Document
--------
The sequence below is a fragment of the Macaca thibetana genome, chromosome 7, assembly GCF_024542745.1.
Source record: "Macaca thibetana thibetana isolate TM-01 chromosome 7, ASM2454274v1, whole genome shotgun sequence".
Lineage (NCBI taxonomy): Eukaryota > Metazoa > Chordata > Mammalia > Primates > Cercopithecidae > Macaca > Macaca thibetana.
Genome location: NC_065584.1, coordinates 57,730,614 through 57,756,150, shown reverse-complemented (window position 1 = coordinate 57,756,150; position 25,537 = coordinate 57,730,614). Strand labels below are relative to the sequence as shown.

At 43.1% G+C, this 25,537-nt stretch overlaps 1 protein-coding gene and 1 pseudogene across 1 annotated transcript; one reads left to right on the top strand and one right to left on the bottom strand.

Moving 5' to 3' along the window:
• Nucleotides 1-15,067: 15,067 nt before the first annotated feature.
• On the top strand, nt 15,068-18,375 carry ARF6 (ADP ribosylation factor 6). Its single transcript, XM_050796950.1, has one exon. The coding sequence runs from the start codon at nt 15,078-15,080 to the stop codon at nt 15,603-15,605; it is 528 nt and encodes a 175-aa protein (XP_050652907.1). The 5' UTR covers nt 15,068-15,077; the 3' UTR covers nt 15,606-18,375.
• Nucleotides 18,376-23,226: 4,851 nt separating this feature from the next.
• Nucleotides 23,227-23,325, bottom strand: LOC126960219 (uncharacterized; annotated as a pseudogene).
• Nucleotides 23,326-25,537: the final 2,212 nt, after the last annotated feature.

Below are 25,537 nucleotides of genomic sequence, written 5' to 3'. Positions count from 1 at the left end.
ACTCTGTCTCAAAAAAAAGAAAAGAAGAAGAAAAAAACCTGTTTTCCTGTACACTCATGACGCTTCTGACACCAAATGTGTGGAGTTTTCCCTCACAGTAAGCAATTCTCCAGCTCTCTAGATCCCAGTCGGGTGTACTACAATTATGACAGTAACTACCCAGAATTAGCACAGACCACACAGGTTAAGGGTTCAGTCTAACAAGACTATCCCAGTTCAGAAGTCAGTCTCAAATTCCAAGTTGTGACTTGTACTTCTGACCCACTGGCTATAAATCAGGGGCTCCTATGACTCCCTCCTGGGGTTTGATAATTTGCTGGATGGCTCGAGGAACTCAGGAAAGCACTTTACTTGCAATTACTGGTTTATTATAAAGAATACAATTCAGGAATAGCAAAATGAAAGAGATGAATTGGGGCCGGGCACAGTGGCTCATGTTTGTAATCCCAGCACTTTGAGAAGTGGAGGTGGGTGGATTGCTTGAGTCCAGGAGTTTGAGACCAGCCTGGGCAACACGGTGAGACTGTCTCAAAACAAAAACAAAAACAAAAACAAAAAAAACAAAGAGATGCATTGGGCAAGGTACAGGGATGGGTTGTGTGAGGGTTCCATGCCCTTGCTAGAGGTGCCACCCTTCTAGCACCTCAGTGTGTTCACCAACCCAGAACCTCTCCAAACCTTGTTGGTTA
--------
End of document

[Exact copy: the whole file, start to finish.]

The sequence below is a fragment of the Macaca thibetana genome, chromosome 7, assembly GCF_024542745.1.
Source record: "Macaca thibetana thibetana isolate TM-01 chromosome 7, ASM2454274v1, whole genome shotgun sequence".
Lineage (NCBI taxonomy): Eukaryota > Metazoa > Chordata > Mammalia > Primates > Cercopithecidae > Macaca > Macaca thibetana.
Genome location: NC_065584.1, coordinates 57,730,614 through 57,756,150, shown reverse-complemented (window position 1 = coordinate 57,756,150; position 25,537 = coordinate 57,730,614). Strand labels below are relative to the sequence as shown.

At 43.1% G+C, this 25,537-nt stretch overlaps 1 protein-coding gene and 1 pseudogene across 1 annotated transcript; one reads left to right on the top strand and one right to left on the bottom strand.

Moving 5' to 3' along the window:
• Nucleotides 1-15,067: 15,067 nt before the first annotated feature.
• On the top strand, nt 15,068-18,375 carry ARF6 (ADP ribosylation factor 6). Its single transcript, XM_050796950.1, has one exon. The coding sequence runs from the start codon at nt 15,078-15,080 to the stop codon at nt 15,603-15,605; it is 528 nt and encodes a 175-aa protein (XP_050652907.1). The 5' UTR covers nt 15,068-15,077; the 3' UTR covers nt 15,606-18,375.
• Nucleotides 18,376-23,226: 4,851 nt separating this feature from the next.
• Nucleotides 23,227-23,325, bottom strand: LOC126960219 (uncharacterized; annotated as a pseudogene).
• Nucleotides 23,326-25,537: the final 2,212 nt, after the last annotated feature.

Below are 25,537 nucleotides of genomic sequence, written 5' to 3'. Positions count from 1 at the left end.
ACTCTGTCTCAAAAAAAAGAAAAGAAGAAGAAAAAAACCTGTTTTCCTGTACACTCATGACGCTTCTGACACCAAATGTGTGGAGTTTTCCCTCACAGTAAGCAATTCTCCAGCTCTCTAGATCCCAGTCGGGTGTACTACAATTATGACAGTAACTACCCAGAATTAGCACAGACCACACAGGTTAAGGGTTCAGTCTAACAAGACTATCCCAGTTCAGAAGTCAGTCTCAAATTCCAAGTTGTGACTTGTACTTCTGACCCACTGGCTATAAATCAGGGGCTCCTATGACTCCCTCCTGGGGTTTGATAATTTGCTGGATGGCTCGAGGAACTCAGGAAAGCACTTTACTTGCAATTACTGGTTTATTATAAAGAATACAATTCAGGAATAGCAAAATGAAAGAGATGAATTGGGGCCGGGCACAGTGGCTCATGTTTGTAATCCCAGCACTTTGAGAAGTGGAGGTGGGTGGATTGCTTGAGTCCAGGAGTTTGAGACCAGCCTGGGCAACACGGTGAGACTGTCTCAAAACAAAAACAAAAACAAAAACAAAAAAAACAAAGAGATGCATTGGGCAAGGTACAGGGATGGGTTGTGTGAGGGTTCCATGCCCTTGCTAGAGGTGCCACCCTTCTAGCACCTCAGTGTGTTCACCAACCCAGAACCTCTCCAAACCTTGTTGGTTA